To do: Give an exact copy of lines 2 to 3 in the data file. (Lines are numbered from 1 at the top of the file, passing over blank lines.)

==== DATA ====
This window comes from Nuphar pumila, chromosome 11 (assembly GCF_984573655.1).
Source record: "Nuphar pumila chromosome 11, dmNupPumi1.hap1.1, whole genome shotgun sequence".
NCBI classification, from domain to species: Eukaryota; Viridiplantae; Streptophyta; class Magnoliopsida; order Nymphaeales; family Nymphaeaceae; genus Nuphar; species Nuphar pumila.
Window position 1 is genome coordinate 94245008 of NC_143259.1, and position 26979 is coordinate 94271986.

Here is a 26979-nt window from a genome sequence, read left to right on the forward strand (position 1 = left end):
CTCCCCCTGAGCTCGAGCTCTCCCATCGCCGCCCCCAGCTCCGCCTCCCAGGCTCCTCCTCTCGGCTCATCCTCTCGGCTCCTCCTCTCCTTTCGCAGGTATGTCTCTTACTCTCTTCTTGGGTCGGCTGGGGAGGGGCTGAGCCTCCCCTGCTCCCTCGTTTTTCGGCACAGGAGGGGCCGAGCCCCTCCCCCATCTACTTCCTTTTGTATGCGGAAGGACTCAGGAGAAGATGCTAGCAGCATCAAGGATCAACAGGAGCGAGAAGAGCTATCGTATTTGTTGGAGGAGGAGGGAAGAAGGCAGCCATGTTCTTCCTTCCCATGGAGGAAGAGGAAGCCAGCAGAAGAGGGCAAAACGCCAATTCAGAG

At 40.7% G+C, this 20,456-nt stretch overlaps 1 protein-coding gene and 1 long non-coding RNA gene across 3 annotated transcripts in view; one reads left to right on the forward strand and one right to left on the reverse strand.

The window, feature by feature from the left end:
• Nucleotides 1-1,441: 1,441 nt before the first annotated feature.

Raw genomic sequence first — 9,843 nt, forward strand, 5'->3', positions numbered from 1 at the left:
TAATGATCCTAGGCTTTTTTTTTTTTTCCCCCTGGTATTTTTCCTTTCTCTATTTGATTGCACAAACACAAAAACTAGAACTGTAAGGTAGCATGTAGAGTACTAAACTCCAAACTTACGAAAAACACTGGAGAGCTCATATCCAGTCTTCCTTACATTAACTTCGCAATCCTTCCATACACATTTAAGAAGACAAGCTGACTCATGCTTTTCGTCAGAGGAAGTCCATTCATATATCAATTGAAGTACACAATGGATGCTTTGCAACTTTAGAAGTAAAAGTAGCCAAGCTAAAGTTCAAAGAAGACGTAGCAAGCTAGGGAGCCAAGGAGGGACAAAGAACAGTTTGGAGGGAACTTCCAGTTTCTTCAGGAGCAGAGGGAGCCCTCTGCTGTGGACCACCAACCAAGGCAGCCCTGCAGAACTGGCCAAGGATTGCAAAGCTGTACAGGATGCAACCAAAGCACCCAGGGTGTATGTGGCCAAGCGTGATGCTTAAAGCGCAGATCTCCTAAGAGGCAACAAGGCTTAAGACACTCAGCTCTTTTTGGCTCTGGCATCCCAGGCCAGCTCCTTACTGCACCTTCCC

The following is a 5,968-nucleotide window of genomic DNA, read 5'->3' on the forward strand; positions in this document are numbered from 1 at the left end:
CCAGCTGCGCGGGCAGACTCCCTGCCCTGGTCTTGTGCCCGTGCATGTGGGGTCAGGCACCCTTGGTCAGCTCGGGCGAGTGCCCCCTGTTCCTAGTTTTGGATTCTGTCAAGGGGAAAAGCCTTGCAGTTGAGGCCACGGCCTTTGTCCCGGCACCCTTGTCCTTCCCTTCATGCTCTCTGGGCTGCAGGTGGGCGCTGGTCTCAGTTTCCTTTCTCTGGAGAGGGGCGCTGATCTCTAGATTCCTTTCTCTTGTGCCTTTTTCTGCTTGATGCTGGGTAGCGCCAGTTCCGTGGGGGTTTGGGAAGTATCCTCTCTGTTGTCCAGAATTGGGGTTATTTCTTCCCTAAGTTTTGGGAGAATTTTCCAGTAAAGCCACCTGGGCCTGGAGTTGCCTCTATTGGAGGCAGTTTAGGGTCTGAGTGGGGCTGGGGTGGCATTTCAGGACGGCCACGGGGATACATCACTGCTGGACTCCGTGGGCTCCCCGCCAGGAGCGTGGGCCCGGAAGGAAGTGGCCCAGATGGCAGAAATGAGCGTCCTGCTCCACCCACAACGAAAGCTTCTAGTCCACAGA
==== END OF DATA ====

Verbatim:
Source record: "Nuphar pumila chromosome 11, dmNupPumi1.hap1.1, whole genome shotgun sequence".
NCBI classification, from domain to species: Eukaryota; Viridiplantae; Streptophyta; class Magnoliopsida; order Nymphaeales; family Nymphaeaceae; genus Nuphar; species Nuphar pumila.